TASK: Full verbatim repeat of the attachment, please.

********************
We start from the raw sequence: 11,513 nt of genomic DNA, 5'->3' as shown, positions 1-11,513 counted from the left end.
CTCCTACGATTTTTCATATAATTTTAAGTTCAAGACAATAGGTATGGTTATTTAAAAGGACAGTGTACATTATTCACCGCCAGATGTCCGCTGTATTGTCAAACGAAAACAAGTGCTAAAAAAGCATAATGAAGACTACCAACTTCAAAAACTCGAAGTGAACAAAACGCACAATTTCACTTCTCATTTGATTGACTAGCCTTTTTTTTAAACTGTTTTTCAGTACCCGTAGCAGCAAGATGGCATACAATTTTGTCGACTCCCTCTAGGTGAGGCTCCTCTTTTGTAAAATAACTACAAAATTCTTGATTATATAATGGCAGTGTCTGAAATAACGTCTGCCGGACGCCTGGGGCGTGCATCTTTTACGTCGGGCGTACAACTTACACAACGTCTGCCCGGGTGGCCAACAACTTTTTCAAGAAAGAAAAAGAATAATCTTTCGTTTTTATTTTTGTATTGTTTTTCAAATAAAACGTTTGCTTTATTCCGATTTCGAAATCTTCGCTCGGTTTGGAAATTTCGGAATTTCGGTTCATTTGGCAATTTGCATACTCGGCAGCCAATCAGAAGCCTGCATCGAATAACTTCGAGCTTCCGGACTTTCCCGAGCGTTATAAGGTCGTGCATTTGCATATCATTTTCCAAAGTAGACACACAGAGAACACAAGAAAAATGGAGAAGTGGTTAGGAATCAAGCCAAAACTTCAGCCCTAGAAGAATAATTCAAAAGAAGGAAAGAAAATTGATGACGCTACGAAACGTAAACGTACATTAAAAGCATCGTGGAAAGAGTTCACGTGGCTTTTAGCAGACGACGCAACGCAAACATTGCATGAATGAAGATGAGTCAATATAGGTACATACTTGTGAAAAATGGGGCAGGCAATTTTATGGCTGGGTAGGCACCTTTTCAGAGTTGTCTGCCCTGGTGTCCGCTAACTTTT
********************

We start from the raw sequence: 11,513 nt of genomic DNA, 5'->3' as shown, positions 1-11,513 counted from the left end.
CTCCTACGATTTTTCATATAATTTTAAGTTCAAGACAATAGGTATGGTTATTTAAAAGGACAGTGTACATTATTCACCGCCAGATGTCCGCTGTATTGTCAAACGAAAACAAGTGCTAAAAAAGCATAATGAAGACTACCAACTTCAAAAACTCGAAGTGAACAAAACGCACAATTTCACTTCTCATTTGATTGACTAGCCTTTTTTTTAAACTGTTTTTCAGTACCCGTAGCAGCAAGATGGCATACAATTTTGTCGACTCCCTCTAGGTGAGGCTCCTCTTTTGTAAAATAACTACAAAATTCTTGATTATATAATGGCAGTGTCTGAAATAACGTCTGCCGGACGCCTGGGGCGTGCATCTTTTACGTCGGGCGTACAACTTACACAACGTCTGCCCGGGTGGCCAACAACTTTTTCAAGAAAGAAAAAGAATAATCTTTCGTTTTTATTTTTGTATTGTTTTTCAAATAAAACGTTTGCTTTATTCCGATTTCGAAATCTTCGCTCGGTTTGGAAATTTCGGAATTTCGGTTCATTTGGCAATTTGCATACTCGGCAGCCAATCAGAAGCCTGCATCGAATAACTTCGAGCTTCCGGACTTTCCCGAGCGTTATAAGGTCGTGCATTTGCATATCATTTTCCAAAGTAGACACACAGAGAACACAAGAAAAATGGAGAAGTGGTTAGGAATCAAGCCAAAACTTCAGCCCTAGAAGAATAATTCAAAAGAAGGAAAGAAAATTGATGACGCTACGAAACGTAAACGTACATTAAAAGCATCGTGGAAAGAGTTCACGTGGCTTTTAGCAGACGACGCAACGCAAACATTGCATGAATGAAGATGAGTCAATATAGGTACATACTTGTGAAAAATGGGGCAGGCAATTTTATGGCTGGGTAGGCACCTTTTCAGAGTTGTCTGCCCTGGTGTCCGCTAACTTTT